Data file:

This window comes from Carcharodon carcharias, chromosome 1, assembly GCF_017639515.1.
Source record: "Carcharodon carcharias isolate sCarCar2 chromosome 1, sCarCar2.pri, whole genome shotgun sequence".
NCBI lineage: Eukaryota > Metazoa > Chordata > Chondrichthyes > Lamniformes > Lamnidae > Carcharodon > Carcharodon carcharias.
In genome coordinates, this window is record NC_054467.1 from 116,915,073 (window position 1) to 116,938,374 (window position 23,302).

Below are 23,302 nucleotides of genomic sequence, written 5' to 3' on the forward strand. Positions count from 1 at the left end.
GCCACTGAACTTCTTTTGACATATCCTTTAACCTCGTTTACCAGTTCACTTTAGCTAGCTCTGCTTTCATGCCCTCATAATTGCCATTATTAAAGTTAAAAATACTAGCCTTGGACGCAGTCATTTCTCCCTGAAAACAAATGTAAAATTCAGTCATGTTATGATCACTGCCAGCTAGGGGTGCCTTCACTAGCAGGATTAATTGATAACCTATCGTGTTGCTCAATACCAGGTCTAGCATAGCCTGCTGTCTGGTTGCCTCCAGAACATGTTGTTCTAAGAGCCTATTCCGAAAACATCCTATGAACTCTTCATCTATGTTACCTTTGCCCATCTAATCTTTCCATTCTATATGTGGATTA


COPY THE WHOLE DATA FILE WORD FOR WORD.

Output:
This window comes from Carcharodon carcharias, chromosome 1, assembly GCF_017639515.1.
Source record: "Carcharodon carcharias isolate sCarCar2 chromosome 1, sCarCar2.pri, whole genome shotgun sequence".
NCBI lineage: Eukaryota > Metazoa > Chordata > Chondrichthyes > Lamniformes > Lamnidae > Carcharodon > Carcharodon carcharias.
In genome coordinates, this window is record NC_054467.1 from 116,915,073 (window position 1) to 116,938,374 (window position 23,302).

Below are 23,302 nucleotides of genomic sequence, written 5' to 3' on the forward strand. Positions count from 1 at the left end.
GCCACTGAACTTCTTTTGACATATCCTTTAACCTCGTTTACCAGTTCACTTTAGCTAGCTCTGCTTTCATGCCCTCATAATTGCCATTATTAAAGTTAAAAATACTAGCCTTGGACGCAGTCATTTCTCCCTGAAAACAAATGTAAAATTCAGTCATGTTATGATCACTGCCAGCTAGGGGTGCCTTCACTAGCAGGATTAATTGATAACCTATCGTGTTGCTCAATACCAGGTCTAGCATAGCCTGCTGTCTGGTTGCCTCCAGAACATGTTGTTCTAAGAGCCTATTCCGAAAACATCCTATGAACTCTTCATCTATGTTACCTTTGCCCATCTAATCTTTCCATTCTATATGTGGATTA